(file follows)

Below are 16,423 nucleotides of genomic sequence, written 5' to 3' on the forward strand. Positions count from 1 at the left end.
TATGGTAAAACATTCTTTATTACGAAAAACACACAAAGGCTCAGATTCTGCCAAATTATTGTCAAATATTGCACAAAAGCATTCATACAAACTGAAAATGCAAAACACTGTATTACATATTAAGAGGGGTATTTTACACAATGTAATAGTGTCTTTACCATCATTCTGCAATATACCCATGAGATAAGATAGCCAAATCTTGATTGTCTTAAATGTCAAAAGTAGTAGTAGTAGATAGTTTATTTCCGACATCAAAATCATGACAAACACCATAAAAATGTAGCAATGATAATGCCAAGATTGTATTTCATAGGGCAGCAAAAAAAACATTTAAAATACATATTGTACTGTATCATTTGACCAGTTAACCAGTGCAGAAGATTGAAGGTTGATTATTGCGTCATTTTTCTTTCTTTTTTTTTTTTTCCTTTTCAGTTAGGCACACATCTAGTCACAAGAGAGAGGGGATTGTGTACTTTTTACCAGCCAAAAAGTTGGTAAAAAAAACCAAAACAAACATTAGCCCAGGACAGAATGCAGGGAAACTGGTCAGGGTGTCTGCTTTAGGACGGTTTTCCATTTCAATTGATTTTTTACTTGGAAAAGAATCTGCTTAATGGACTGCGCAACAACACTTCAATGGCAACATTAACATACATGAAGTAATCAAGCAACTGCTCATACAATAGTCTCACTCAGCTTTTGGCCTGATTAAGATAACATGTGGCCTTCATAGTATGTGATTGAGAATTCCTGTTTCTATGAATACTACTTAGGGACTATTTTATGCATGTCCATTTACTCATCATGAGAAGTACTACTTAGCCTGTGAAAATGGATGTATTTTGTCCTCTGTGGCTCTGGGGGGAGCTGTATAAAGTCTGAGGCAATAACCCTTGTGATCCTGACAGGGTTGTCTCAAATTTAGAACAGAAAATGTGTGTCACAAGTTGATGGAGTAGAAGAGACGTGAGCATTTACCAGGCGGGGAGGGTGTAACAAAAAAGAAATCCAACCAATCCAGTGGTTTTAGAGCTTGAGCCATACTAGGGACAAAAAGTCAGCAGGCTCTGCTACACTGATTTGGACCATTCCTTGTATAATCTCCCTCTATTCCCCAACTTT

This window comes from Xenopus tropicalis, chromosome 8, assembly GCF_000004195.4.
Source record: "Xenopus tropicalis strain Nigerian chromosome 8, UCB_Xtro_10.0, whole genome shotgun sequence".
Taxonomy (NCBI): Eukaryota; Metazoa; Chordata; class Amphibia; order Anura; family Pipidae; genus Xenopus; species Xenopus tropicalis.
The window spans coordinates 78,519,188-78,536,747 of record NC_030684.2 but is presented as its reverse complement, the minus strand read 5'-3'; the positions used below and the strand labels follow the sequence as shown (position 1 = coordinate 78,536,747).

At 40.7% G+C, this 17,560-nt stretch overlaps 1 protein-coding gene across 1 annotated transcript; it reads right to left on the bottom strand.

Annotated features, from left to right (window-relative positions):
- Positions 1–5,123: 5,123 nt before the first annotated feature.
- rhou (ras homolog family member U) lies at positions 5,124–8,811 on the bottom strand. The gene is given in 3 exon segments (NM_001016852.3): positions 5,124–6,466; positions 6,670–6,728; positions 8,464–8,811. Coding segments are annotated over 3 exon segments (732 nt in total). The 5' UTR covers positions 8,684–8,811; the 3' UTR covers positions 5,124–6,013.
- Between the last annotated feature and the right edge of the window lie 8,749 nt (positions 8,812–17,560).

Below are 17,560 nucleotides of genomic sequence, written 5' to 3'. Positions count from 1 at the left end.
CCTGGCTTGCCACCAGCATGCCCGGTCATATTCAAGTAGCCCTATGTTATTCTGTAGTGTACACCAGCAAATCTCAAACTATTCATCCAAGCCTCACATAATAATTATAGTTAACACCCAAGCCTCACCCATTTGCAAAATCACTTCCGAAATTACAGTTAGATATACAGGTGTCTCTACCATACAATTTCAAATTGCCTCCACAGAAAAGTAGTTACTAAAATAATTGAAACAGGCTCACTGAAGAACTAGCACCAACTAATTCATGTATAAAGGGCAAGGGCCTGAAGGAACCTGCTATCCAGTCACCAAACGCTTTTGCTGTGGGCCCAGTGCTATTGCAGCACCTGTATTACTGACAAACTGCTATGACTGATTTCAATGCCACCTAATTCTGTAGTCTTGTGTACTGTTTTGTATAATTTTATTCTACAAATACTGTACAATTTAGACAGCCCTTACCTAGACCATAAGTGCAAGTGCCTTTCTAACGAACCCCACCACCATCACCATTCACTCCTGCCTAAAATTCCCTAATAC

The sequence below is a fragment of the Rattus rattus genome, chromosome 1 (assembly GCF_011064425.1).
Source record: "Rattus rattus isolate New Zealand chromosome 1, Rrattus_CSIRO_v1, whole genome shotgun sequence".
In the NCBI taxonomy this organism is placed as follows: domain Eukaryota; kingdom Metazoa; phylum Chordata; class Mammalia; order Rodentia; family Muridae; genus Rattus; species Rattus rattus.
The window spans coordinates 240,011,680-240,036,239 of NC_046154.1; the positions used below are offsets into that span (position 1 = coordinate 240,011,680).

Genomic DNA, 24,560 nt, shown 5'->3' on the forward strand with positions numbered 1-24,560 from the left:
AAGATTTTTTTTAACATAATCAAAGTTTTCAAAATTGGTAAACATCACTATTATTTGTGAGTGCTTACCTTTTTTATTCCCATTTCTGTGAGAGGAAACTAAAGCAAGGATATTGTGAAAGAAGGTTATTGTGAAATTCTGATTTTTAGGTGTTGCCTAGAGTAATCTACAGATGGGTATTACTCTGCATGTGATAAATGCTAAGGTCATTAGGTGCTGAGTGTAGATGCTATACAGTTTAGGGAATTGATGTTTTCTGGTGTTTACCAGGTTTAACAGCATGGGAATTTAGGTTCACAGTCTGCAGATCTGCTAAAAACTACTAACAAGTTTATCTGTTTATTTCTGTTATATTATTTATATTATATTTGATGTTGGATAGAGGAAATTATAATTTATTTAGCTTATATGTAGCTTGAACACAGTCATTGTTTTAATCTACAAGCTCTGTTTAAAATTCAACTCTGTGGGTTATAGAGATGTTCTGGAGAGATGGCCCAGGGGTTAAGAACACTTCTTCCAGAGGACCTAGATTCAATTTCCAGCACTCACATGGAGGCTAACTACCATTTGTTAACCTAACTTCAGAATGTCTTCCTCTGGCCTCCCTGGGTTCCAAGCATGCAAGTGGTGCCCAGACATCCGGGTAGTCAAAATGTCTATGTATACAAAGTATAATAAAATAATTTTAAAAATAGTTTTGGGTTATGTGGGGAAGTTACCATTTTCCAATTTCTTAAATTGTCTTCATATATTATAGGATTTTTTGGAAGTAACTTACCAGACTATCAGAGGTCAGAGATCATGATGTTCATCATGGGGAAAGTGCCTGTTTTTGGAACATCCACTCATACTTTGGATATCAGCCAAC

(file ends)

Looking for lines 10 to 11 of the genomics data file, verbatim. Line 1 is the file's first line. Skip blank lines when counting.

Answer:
- rhou (ras homolog family member U) lies at positions 5,124–8,811 on the bottom strand. The gene is given in 3 exon segments (NM_001016852.3): positions 5,124–6,466; positions 6,670–6,728; positions 8,464–8,811. Coding segments are annotated over 3 exon segments (732 nt in total). The 5' UTR covers positions 8,684–8,811; the 3' UTR covers positions 5,124–6,013.
- Between the last annotated feature and the right edge of the window lie 8,749 nt (positions 8,812–17,560).